EXCITING EXCHANGE Both men then tried to stamp their authority on the fight, and there was an exciting exchange over the last 20 seconds of the round, which was a signal to spectators that they were in for a fistic treat. And so it was. The excitement continued into the second round as a confident and sometimes cocky Gardener scored repeatedly with hard punches to the head and body. Lewis had his moments of ascendancy, but it was Gardener who scored consistently and methodically in the third round, which produced a lot of action and had spectators on their feet cheering wildly as the tempo of the fight increased. Things reached a crescendo in the fourth round as Gardener let loose with a barrage of punches. Lewis was not able to keep him at bay and he was hurt in this round. After a quick burst of two-fisted action from Gardener, Lewis seemed ready to fall and would have quite likely hit the canvas if he had not been caught up in the ropes. Referee Owen Nelson ruled this a knock-down, however, and gave Lewis an eight count. Gardener was all over him at the bell. When Gardener came out for the fifth and final round, he was more conservative and appeared winded. This was not surprising, however, as it was the first time that he had gone beyond three rounds. Lewis was not able to capitalise on this, however, and Gardener was able to end the fight on cruise control, and a with a victory neatly tucked away in his pocket. There was one amateur bout on the card which saw Samuel Grant of Sugar Olympic Gym scoring a points victory over Collel Hogg from Boys’ Town. Hard-hitting Michael ‘The Wasp’ Gardener moved one step closer to his goal of being the 2016 Wray and Nephew Contender champion when he scored a brilliant victory on points over his more experienced rival, Ramel ‘Sub Zero’ Lewis, at the Chinese Benevolent Association auditorium on Wednesday night. It was a unanimous decision as Judge Ransford Burton scored the fight 49-45, Laurence Neufville 49-46, and Peter Richards 50-45. This was easily the most exciting fight in the competition so far, and spectators had a lot to cheer about. Both men had signalled beforehand that they would be throwing a lot of punches, and they kept their word. The action started immediately after the signal to start was given, and it was Lewis who landed the first decisive punches. Gardener retaliated very quickly, however, and three jabs followed by a hook to the body sent the signal to Lewis that he was in for a hard night. The Gardener camp had something to think about before the round ended as he was cut over the left eye by a punch. The doctor examined it and ruled that it was nothing serious.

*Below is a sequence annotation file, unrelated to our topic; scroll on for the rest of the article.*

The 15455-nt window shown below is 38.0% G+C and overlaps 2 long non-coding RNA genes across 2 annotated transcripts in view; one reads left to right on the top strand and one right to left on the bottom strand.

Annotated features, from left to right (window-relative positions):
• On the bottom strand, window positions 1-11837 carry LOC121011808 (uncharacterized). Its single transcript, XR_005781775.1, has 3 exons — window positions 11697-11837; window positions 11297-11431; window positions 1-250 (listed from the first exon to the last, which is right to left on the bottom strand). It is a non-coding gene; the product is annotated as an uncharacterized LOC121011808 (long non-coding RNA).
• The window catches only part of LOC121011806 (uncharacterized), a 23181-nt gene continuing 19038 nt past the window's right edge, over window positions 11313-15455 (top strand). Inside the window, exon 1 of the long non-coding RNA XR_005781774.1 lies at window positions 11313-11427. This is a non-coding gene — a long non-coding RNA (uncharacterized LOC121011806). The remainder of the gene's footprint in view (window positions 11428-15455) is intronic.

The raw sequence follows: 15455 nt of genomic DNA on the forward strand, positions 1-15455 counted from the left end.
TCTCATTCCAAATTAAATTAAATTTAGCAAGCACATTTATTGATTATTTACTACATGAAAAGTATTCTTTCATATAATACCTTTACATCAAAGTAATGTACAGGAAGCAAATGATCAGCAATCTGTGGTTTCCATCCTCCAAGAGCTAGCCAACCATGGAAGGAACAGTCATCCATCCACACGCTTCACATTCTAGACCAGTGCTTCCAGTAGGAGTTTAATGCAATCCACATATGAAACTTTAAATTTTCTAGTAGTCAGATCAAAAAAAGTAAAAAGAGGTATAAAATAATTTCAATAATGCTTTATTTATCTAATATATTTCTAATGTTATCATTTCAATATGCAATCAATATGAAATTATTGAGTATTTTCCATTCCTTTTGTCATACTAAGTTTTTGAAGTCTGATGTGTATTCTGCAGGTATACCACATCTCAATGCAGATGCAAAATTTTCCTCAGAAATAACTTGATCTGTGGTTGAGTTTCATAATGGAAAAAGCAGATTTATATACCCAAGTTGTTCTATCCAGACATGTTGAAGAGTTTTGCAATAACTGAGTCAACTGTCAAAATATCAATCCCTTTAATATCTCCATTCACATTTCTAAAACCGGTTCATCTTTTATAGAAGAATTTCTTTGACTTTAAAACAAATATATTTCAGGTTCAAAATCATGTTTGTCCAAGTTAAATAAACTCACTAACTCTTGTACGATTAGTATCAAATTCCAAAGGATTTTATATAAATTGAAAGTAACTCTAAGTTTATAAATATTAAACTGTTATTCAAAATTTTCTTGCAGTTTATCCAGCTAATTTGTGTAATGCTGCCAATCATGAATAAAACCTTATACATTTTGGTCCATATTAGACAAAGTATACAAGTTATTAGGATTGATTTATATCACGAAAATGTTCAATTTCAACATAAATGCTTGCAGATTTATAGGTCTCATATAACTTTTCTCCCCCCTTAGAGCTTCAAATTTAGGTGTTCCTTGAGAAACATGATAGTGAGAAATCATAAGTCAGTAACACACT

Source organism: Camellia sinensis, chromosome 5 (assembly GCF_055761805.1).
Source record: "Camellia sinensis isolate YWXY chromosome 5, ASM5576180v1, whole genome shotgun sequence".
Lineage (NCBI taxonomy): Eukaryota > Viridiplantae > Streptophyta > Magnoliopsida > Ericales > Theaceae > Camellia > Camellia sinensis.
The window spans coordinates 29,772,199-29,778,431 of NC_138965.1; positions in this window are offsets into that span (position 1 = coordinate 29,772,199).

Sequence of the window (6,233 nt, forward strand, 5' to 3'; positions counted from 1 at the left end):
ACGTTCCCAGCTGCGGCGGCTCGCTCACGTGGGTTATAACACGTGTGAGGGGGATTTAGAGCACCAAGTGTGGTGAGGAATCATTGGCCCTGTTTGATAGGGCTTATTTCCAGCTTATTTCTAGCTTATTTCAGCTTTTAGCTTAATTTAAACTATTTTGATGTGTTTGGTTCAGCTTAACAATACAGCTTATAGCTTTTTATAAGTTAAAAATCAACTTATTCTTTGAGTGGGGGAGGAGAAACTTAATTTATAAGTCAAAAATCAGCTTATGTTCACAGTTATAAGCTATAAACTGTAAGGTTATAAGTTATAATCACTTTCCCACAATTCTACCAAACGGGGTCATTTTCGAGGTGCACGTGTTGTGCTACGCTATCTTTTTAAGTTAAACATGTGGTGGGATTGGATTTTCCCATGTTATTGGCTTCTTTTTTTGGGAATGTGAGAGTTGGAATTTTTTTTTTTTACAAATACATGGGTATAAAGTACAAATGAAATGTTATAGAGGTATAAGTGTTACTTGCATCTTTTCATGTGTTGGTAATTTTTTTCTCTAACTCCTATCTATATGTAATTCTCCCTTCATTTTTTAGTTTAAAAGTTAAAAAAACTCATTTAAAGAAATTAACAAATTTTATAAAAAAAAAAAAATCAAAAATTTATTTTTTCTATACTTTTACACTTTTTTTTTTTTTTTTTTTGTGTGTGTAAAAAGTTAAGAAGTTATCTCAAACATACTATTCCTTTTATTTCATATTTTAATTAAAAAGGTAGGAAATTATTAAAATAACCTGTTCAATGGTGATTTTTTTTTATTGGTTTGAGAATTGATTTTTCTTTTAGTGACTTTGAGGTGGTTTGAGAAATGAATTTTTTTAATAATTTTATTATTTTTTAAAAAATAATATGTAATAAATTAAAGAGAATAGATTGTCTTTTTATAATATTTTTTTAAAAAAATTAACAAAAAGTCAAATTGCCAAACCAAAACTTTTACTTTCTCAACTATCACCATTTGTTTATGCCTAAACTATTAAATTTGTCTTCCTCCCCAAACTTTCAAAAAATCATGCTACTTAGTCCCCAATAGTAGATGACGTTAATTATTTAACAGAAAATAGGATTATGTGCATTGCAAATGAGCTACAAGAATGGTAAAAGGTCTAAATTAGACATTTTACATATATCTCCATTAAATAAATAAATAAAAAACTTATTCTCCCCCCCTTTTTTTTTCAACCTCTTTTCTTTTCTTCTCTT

KINGSTON: For his outstanding leadership in guiding Leicester City to its first Barclays Premier League title, telecommunications firm Digicel, one of the main sponsors of the country’s senior men’s national senior football team, salutes Reggae Boy Wes Morgan on the club’s historic achievement. Describing it as “another proud achievement for Jamaica”, Digicel CEO, David Butler, is in high praise for the champion captain. “Against all odds, as captain, Wes Morgan demonstrated solid determination and the will to win in leading his team to a modern-day fairytale ending. Leicester’s accomplishment will go down as one of the greatest achievements in sport and we are so proud that it happened under the captaincy of a Jamaican,” said Butler. The inspirational defender is known for drumming up support globally for the Reggae Boyz, especially during the lead up to tackling other teams vying to qualify for the World Cup. In March, Morgan attended the handover ceremony at Digicel’s headquarters in Kingston, where the Jamaica Football Federation (JFF) received another US$3 million (nearly J$350 million) towards the development of various national teams, including the Reggae Boyz, as they take on the Road to Russia. Morgan had tweeted a photo from the event with six other team members to further attract global support for the mission. Digicel is hoping that Morgan becoming the first Jamaican international football player to win the Barclays Premier League will add a fresh motivation to the national team. “This will surely lift the spirits of the Reggae Boyz as they prepare for the Copa America tournament and another important series of qualifying games. When Wes is a champion, Jamaica is a champion,” Butler praised.